Leo Tolstoy’s novel, War and Peace, covers the lives of the characters within it with an unmatched depth that makes this one of the most complete novels ever written, if it is not indeed a perfect novel. This novel’s shear size allows for stylistics to be used on a grander scale than in many lesser novellas.

Perhaps the greatest irony in War and Peace is that the personal intrigues of the novels main characters are the most turbulent when the relations between the Emperors are at their calmest. When the French attack, the ladies of the court are inclined to chat about politics and whose husband is assigned where, while the men are happy if they have not been shot. Between the wars though nobody is happy with where they are and domestic disputes reach climaxes that sometimes went as far as a man brandishing a marble tabletop against his wife (391).

When Tolstoy develops characters in the novel he takes his time and focus us a lot on using the characters’ actions to show who they are rather than having lengthy expositions that interrupt the flow of the story. The one character that Tolstoy really makes an exception for is Pierre Bezukhov, a count’s illegitimate son who has the rare privilege of being able to inherit his father’s nobility. Pierre is introduced as a rowdy young adult who once tied a police officer to a bear (84), and his plight continues to expand. After a cataclysmic encounter with many of the other major characters that culminates in a de facto separation from his wife the fact that Tolstoy follows Pierre before he brings the other main characters back into the novel is as close as Tolstoy comes to actually revealing anyone as the novel’s main character. This lack of focus on any one character makes it easier for Tolstoy to show the entirety of what is going on.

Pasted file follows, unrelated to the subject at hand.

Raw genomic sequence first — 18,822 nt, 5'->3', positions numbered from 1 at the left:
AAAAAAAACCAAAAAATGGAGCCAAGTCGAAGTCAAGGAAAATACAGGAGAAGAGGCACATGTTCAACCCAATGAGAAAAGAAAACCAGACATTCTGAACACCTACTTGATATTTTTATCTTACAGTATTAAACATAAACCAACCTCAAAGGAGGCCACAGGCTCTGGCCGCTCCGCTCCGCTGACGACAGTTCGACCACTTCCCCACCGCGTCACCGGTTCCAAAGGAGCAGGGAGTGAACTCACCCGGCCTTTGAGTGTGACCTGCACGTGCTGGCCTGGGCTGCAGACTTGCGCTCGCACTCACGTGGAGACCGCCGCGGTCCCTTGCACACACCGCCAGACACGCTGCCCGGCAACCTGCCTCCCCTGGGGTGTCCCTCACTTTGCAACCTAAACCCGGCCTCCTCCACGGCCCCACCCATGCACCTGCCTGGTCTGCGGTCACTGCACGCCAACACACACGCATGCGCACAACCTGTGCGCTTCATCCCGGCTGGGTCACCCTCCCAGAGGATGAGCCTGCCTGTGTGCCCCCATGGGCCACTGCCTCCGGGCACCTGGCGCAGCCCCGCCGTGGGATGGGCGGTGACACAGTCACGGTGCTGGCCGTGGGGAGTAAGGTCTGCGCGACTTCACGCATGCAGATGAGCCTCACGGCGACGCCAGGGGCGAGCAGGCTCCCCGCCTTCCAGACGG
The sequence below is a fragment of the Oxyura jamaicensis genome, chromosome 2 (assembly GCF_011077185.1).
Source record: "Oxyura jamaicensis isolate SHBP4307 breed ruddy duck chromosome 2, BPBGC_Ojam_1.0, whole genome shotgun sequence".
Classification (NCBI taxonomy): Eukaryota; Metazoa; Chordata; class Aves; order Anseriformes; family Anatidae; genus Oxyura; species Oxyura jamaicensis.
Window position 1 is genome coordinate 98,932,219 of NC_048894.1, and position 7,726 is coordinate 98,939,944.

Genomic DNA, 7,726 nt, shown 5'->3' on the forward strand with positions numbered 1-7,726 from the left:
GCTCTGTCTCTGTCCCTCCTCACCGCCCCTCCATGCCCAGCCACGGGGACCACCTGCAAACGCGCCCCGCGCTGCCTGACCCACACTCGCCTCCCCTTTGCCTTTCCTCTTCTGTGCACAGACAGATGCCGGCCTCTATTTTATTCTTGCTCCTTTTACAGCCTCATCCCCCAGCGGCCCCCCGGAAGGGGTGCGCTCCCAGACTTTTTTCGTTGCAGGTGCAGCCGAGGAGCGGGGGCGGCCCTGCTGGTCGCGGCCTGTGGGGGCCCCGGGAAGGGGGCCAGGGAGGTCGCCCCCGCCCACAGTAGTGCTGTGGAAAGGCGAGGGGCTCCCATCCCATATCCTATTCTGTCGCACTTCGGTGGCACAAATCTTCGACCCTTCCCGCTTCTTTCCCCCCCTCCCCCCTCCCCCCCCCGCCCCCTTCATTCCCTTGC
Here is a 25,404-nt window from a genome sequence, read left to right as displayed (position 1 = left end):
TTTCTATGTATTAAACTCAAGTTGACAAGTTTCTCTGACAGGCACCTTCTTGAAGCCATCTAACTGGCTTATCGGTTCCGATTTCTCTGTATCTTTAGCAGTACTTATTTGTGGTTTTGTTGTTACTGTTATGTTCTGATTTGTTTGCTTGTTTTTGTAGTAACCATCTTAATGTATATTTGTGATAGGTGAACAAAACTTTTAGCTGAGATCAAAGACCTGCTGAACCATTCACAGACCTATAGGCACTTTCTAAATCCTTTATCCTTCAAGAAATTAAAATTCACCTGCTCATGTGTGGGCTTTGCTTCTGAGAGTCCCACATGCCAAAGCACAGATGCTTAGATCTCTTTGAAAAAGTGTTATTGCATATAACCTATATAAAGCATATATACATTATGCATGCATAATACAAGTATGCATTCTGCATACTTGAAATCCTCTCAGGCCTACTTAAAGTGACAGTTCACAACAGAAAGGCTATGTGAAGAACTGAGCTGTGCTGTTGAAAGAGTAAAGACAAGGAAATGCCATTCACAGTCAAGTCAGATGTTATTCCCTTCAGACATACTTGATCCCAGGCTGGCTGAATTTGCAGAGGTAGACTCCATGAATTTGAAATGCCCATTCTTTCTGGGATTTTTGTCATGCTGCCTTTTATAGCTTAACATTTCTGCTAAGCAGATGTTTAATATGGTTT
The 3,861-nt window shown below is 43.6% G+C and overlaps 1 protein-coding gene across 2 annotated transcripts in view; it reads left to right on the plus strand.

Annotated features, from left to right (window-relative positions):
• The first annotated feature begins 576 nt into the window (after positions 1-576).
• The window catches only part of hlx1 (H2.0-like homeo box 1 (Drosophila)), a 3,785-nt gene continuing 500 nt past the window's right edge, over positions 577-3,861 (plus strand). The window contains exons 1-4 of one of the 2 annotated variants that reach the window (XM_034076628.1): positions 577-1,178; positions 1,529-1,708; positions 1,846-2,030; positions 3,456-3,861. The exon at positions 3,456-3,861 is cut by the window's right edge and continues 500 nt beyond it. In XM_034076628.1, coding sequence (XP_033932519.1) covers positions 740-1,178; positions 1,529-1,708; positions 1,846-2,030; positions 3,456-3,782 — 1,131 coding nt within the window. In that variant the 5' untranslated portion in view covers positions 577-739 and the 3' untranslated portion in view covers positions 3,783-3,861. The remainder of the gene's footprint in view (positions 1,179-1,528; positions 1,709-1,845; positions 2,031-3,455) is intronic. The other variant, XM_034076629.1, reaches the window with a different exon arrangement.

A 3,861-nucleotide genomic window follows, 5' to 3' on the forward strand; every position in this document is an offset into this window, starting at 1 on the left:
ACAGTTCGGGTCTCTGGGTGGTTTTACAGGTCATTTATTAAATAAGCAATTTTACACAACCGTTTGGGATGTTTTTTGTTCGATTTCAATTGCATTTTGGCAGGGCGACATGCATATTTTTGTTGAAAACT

Tolstoy also makes excellent use of an omniscient point of view, which is a necessity in a novel of such vast scope. The omniscient point of view allows him to seamlessly shift from Saint Petersburg dining rooms to the Western frontier’s fortifications while keeping the story realistic, and that has been accomplished with great skill. After encounters between major characters the reader can see the effects of the encounter on both sides at times that in other novels the reader would have a lot of room to interpret the events for themselves.

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